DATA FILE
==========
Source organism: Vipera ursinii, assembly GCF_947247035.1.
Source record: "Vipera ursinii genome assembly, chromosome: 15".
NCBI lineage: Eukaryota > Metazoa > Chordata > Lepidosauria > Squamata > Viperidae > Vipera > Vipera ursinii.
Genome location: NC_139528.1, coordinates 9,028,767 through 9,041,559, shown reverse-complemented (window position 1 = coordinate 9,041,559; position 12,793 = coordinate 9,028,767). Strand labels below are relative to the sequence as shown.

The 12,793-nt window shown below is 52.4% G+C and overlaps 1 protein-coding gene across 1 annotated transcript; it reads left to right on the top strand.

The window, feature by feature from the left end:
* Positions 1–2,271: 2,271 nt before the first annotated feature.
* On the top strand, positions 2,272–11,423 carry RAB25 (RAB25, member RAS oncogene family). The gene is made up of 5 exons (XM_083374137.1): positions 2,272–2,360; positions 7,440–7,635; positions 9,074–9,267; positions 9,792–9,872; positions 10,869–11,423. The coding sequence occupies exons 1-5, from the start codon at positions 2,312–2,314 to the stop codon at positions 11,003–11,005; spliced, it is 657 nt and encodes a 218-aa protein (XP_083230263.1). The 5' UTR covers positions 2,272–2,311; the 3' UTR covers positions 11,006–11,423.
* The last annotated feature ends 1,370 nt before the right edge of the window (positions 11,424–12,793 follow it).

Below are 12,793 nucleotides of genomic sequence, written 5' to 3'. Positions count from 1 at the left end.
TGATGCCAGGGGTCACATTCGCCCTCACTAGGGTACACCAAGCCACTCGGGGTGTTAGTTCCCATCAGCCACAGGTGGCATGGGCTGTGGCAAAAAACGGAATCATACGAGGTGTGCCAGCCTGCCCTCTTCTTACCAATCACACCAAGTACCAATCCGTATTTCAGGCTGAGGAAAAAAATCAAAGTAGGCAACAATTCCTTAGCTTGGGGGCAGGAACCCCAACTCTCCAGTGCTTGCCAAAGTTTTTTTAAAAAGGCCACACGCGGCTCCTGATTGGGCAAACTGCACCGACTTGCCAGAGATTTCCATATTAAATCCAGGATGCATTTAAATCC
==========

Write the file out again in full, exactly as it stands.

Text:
Source organism: Vipera ursinii, assembly GCF_947247035.1.
Source record: "Vipera ursinii genome assembly, chromosome: 15".
NCBI lineage: Eukaryota > Metazoa > Chordata > Lepidosauria > Squamata > Viperidae > Vipera > Vipera ursinii.
Genome location: NC_139528.1, coordinates 9,028,767 through 9,041,559, shown reverse-complemented (window position 1 = coordinate 9,041,559; position 12,793 = coordinate 9,028,767). Strand labels below are relative to the sequence as shown.

The 12,793-nt window shown below is 52.4% G+C and overlaps 1 protein-coding gene across 1 annotated transcript; it reads left to right on the top strand.

The window, feature by feature from the left end:
* Positions 1–2,271: 2,271 nt before the first annotated feature.
* On the top strand, positions 2,272–11,423 carry RAB25 (RAB25, member RAS oncogene family). The gene is made up of 5 exons (XM_083374137.1): positions 2,272–2,360; positions 7,440–7,635; positions 9,074–9,267; positions 9,792–9,872; positions 10,869–11,423. The coding sequence occupies exons 1-5, from the start codon at positions 2,312–2,314 to the stop codon at positions 11,003–11,005; spliced, it is 657 nt and encodes a 218-aa protein (XP_083230263.1). The 5' UTR covers positions 2,272–2,311; the 3' UTR covers positions 11,006–11,423.
* The last annotated feature ends 1,370 nt before the right edge of the window (positions 11,424–12,793 follow it).

Below are 12,793 nucleotides of genomic sequence, written 5' to 3'. Positions count from 1 at the left end.
TGATGCCAGGGGTCACATTCGCCCTCACTAGGGTACACCAAGCCACTCGGGGTGTTAGTTCCCATCAGCCACAGGTGGCATGGGCTGTGGCAAAAAACGGAATCATACGAGGTGTGCCAGCCTGCCCTCTTCTTACCAATCACACCAAGTACCAATCCGTATTTCAGGCTGAGGAAAAAAATCAAAGTAGGCAACAATTCCTTAGCTTGGGGGCAGGAACCCCAACTCTCCAGTGCTTGCCAAAGTTTTTTTAAAAAGGCCACACGCGGCTCCTGATTGGGCAAACTGCACCGACTTGCCAGAGATTTCCATATTAAATCCAGGATGCATTTAAATCC